The roses of October are now faded but, after so many blooms, so many attacks of pests, rain, hail and the intense summer sun to see them still bloom is an immense joy. Even the perfume is not sparkling like that of spring but it is there and that’s what counts!
See you next spring!

If you want to have the garden still in bloom in mid-October, zinnia is for you.
In spring I found in a nursery a bag of mixed flower seeds from which these colorful zinnias have sprung up, they seem to never want to give way to autumn! As one wilts, a new bud appears and the flowerbed continues to color the garden.
For months.

The lantana, finally, I tried to take it in pot in full spring even knowing that it is a flower that is well suited to Mediterranean countries and climates. However, after a bit of initial “fatigue” I planted it on the ground, where it began to grow and, to my surprise, to flourish again from the beginning of October.
We will see how he reacts to the winter of the Emilia hills.

year 2018

1. We are at the end of March and the first flowers to bloom this year, were the daffodils. Yellow and elegant, as always, color the world and spring.

2. April begins with the flowering of the frittillaria imperialis with its intense orange and its unusual shape

3. In mid-April the daisies fill the lawn while the muscari color the flowerbed blue. The tulips have finally blossomed and, with their colors, brighten up the whole environment.

4. May brings the roses that, with their perfume invade our garden and with their color attract the fascinated looks of everyone.

5. Finally, after two years of planting, the first calla lilies also flourish. Suddenly, on a rainy day at the end of June, with their white whiteness, I find a beautiful flower blooming among the green of the leaves that are growing endlessly upwards.

6. In July the hydrangeas begin to color and our garden is almost complete.

7. August gives us the first sunflowers with their strange pom-poms shape. While waiting for reds to bloom, we enjoy the intense yellow of these.

8. Even the red sunflower blooms when we are at the gates of mid-August. The heat is intense but nothing can stop this beautiful colorful show.

Year 2020

This slightly anticipated spring which has so far kept us anxious about the major problems related to the health emergency of our country, has certainly not stopped the blossoming of first flowers and the advance of the season.
With the first myths of March alone, the colors of tulips and daffodils also appeared

Suddenly we went from spring to winter and, while everything was starting to blossom and bloom, the snow came!
The tulips remained in their buds and the daisies closed again …
While the Daffodils are now braving the cold …

In this way


Finally, after a couple of days of mild weather, the first tulips also started to bloom.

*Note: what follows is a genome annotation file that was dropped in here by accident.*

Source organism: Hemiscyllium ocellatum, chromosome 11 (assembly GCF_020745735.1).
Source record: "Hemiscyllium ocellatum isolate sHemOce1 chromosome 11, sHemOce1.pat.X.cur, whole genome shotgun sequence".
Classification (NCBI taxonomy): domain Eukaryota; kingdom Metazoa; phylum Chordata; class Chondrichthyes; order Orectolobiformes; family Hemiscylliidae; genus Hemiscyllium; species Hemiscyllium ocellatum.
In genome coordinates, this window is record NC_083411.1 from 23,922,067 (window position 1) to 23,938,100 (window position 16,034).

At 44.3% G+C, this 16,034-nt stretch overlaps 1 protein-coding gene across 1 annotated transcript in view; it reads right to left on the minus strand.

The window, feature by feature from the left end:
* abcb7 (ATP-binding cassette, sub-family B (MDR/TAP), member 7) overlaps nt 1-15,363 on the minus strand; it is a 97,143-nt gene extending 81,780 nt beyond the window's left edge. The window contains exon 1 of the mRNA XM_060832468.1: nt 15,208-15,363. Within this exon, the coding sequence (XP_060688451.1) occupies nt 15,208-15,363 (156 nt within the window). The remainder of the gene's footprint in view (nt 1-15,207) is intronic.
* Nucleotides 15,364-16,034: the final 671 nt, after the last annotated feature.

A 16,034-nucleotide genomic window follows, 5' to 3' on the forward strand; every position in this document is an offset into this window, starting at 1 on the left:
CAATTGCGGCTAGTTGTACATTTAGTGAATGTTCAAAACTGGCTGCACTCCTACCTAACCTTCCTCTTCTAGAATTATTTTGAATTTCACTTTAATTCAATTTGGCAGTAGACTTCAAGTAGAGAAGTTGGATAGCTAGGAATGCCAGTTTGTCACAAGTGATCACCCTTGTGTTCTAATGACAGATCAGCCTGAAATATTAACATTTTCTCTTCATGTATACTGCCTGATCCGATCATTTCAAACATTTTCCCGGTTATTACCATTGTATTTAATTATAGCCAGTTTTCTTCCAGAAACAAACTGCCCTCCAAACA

The bright colors of this spring stand out among the yellow of the daffodils and cheer up the flower garden … They are only the first three, but spring begins to be felt now.


They suddenly appeared in the same pot where I planted the first tulips. These purple tulips with geometric and pointed shapes are much smaller but with incredible charm.
Here is the first


Suddenly popped at the beginning of April, this small white flower starts the flowering of a flowerbed of flower bulbs that I bought in Holland a few months ago. I don’t know what flowers will be born but, looking at this, the small bulbs seem to correspond to many white muscari like this.

This flower is also part of the “mysterious” bag purchased in Holland a few months ago. We are at the beginning of May and it begins to open, even if it seems more like an explosion in slow motion.
So, at first glance it seems to be part of the Allium family, but only when it is completely open will it be clear what it is.

Now the doubts are almost gone. Much of the mysterious bulbs contained in the Dutch flower pouch are Allium nigrum or greater garlic.
The height of these colorful flowers is, for now, approx. 60-70 cm and four of these are slowly opening up.
Others smaller, grow slowly. Over time we will find out what flowers it is.

As the blooms evolve, it seems to understand that this Allium can actually be an Allium ampeloprasum. It almost looks like a purple firework which when expanding turns green and, with its colors, fills the garden with joy

This flower is always part of the “surprise” bag of the Dutch bulbs and, although it has cost us some difficulty to photograph it, it seems to be an Allium Siculum.

The first of the two flowers that we gave ourselves with the reopening of the nurseries, after the lockdown, was this splendid alyssum. Here in the Bologna hills, I had seen many bushes grow vigorously and, I thought it was a good idea to insert it among the flowers of my garden

Lavender also immediately went to the shopping cart as soon as the nurseries reopened. I was very impressed by the incredible number of bees that revolved around this fragrant and famous flower and, I thought, my garden could not live without it!

Facelia: the flower symbol of harmony and courage

Plant also used for ornamental purposes, Facelia is particularly suitable for fertilizing the soil and for the production of honey. in this article we will go into specific detail on all aspects of this beautiful plant.

Facelia is an annual plant belonging to the Hydrophyllaceae family and is of Mexican and Californian origins. Equipped with a rather deep root and an erect posture that makes it reach a height of about 1 meter. Its stems are hollow, of an intense green color and covered with a very dense down, while the leaves, also covered with down, are toothed and resemble those of Tansy.